Throughout the 20th Century, Burundi was plagued by severe inter-ethnic violence.
As late as 2008, there was significant fighting between the major protagonists in the capital, Bujumbura. In 2009, a development agency agreed to a government request to build a road from the capital to a remote location that had not previously been connected to the capital in such a direct way. To the project director, building this road was initially only a matter of getting the right materials and planning the engineering logistics properly. However, when the project director did a conflict analysis, it became clear that the road project had the potential to interact with the underlying conflict dynamics that still exist in Burundi in a number of potentially negative ways.
- How might the population along the road perceive the government’s intentions in building the road? Would they be happy to have easier access to markets in Bujumbura? Might they be worried that the government would have easier and faster access to their communities?
- How many people might need to relocate as a result of building the road? Would these people be from different ethnic groups, or primarily from one ethnic group? What kind of compensation would be made available to them? What kind of communications strategy would there be? Were different communities consulted about the exact route that the road would take?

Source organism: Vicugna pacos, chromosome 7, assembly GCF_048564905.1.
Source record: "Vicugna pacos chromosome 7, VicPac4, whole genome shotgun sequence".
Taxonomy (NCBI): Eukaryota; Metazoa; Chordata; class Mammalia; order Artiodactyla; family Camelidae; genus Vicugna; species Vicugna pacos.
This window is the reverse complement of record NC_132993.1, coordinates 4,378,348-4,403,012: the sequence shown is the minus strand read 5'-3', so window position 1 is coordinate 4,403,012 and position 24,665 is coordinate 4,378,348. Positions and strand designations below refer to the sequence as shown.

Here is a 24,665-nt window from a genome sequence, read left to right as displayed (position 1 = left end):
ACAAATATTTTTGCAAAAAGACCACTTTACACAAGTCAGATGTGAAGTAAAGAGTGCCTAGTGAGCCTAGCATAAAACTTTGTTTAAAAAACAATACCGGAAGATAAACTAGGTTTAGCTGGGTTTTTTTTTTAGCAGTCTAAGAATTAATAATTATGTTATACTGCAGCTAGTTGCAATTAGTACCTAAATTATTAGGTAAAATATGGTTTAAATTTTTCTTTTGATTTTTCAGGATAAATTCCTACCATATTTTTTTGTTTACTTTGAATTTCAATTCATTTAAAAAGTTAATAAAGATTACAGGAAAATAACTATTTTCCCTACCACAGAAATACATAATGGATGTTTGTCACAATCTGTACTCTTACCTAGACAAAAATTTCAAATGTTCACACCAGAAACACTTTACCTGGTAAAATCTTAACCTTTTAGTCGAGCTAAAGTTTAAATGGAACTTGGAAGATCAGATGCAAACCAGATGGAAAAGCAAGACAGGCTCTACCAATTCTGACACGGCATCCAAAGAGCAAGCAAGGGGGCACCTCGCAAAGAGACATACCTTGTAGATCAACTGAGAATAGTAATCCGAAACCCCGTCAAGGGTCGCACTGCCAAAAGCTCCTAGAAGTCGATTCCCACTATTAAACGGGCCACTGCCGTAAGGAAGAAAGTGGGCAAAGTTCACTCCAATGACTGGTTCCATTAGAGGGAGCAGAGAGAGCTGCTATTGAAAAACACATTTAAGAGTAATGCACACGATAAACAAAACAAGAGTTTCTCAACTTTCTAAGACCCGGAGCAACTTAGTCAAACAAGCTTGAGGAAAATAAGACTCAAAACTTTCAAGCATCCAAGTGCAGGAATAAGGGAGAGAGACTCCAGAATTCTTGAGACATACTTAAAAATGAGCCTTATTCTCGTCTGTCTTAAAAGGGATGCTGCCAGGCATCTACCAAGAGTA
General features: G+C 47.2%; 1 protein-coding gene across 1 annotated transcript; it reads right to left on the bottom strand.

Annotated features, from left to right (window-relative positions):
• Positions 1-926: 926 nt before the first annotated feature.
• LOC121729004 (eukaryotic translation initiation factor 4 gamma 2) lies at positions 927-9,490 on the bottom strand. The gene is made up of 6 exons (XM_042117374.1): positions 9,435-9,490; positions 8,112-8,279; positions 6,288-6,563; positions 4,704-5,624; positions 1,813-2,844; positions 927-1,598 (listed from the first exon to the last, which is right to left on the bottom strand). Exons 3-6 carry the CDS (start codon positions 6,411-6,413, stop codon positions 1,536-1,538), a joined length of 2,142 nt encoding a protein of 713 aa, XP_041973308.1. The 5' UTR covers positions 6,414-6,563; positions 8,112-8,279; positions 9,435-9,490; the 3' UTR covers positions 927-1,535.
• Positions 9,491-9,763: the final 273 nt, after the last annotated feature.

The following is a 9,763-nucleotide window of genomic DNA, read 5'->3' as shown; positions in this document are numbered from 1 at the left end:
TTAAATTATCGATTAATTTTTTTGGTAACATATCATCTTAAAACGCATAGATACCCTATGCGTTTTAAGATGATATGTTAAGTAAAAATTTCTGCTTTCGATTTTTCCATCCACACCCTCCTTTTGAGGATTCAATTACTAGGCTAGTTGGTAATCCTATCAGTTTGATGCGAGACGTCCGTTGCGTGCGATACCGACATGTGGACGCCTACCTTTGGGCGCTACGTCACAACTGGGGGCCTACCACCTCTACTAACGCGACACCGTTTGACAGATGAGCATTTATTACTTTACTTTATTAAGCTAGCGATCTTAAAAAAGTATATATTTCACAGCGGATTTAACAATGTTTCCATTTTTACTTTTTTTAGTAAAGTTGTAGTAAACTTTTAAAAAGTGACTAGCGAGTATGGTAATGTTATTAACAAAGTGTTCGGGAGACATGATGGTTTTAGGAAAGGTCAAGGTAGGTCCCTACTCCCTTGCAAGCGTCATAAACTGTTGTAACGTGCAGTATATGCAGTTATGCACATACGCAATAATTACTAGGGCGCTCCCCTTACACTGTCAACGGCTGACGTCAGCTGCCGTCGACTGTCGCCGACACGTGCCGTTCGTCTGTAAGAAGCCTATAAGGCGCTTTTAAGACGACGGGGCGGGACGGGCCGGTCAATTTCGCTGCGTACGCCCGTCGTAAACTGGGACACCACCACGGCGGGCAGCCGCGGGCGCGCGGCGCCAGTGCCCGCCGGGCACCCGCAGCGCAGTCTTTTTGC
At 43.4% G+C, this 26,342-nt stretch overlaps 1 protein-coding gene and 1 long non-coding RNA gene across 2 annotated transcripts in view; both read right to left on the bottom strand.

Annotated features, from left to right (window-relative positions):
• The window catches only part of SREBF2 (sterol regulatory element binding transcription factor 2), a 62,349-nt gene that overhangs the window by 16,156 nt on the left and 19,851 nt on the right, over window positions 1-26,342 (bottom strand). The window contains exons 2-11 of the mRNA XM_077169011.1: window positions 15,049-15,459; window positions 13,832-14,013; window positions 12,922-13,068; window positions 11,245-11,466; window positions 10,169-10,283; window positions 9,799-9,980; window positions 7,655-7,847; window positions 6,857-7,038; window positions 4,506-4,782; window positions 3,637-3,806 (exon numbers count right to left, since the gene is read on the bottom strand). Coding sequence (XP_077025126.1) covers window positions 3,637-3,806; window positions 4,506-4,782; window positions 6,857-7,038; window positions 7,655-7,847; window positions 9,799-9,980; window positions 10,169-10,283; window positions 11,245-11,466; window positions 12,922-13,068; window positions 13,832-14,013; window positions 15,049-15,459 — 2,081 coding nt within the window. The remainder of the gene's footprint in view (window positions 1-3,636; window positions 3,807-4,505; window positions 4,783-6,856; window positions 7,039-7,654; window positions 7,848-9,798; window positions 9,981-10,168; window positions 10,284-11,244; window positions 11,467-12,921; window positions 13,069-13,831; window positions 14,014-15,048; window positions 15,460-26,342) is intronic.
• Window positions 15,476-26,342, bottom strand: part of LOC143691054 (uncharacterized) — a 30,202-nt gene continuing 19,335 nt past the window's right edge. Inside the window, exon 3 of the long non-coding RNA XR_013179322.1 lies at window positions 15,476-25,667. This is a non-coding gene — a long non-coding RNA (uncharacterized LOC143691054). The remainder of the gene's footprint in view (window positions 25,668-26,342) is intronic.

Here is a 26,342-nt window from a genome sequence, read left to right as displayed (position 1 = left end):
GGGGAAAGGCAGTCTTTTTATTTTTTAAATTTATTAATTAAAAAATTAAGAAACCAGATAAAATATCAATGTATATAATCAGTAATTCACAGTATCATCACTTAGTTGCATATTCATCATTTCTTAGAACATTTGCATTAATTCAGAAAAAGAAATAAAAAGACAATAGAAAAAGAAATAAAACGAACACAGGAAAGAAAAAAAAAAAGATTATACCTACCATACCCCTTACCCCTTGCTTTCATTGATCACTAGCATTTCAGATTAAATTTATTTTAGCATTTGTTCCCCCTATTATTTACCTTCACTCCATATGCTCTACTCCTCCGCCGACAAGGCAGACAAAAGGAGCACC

- The project would offer temporary work to up to 500 young men along the route of the road. Given that there is a very high population of unemployed men in the area that the road would run through, what mechanisms might need to be put in place in order to manage the inevitable competition for jobs?
- Where would all the materials for the road come from? Would they be bought from traders of from different ethnic groups, or would one ethnic group benefit more than others?